2. The never-ending email

You have encountered emails you wish came to an end because they go on forever and ever. Even if they contain essential information, the sender adds extensive reference material and background which most of the recipients don’t need to read.

To make that worse, the whole content contains only a few long paragraphs making it look like an essay. When you receive such an email, you feel the veins on your forehead popping out, and you close the email, hoping to read it later.

3. The no punctuation email

These are the emails where the sender was in such a hurry that he forgot the basic punctuations of the English language. Truth be told, carelessness is a more common reason for such emails.

Have you received a short paragraph that does not have any commas or periods?. After you read such emails, you ask yourself, “Wait, what? Is Julia saying what I think she is saying? Arrgh.”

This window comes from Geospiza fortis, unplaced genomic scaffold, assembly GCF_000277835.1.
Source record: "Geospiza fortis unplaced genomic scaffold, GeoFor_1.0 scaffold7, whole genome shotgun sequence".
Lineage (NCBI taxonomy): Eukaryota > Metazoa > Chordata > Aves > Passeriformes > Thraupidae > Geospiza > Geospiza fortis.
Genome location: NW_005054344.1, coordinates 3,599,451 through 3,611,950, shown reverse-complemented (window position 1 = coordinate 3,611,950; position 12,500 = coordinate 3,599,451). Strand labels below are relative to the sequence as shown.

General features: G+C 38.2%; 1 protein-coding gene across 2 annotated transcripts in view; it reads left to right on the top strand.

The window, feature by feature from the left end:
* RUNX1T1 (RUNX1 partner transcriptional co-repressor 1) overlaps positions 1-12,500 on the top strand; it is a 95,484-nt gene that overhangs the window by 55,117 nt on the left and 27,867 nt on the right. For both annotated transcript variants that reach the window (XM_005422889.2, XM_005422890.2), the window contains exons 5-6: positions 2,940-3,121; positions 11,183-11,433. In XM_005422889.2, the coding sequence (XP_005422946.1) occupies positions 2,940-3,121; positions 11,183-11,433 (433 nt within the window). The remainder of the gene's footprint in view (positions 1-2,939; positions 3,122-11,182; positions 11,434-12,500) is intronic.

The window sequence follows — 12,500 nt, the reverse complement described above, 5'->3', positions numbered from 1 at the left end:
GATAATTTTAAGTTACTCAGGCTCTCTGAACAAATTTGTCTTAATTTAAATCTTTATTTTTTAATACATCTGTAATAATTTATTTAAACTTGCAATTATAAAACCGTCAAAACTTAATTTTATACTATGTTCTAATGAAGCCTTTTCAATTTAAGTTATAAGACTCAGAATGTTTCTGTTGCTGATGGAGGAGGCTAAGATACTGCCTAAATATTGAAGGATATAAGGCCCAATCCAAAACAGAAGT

4. The ‘why me’ email

Thinking

These are the emails that have landed in your inbox, but you have no idea why. The language isn’t over the top, and the punctuation is in the right places, and you know the sender too.

What you fail to understand is why are you among the recipients. Did the sender expect any action from you, or was the email only for your reference?

Related article: How to organize your mailbox

How to write a professional email

I hope I helped you recall the type of emails you do not want to receive. I started with the bad examples to ensure you’re not among the people sending them.

Now, here are a few tips to send emails which are not only professional but also effective. These are focused on how to write better business emails at your workplace regularly than for a specific scenario.

1. Drop the sophisticated words:

Many people believe that complicated words appear impressive to people. In reality, it only leads to readers exclaiming, “I never understand what David writes.”

You would have read emails which contained sentences similar to the one below:

“High-quality learning environments are a necessary precondition for the facilitation and enhancement of the ongoing learning process.” (Reference Udemy Course)

After you glance through those sentences, you scratch your head to make sense out of it. Had the email said, “Good schools are needed to support learning,” you’d have gotten the message instantly.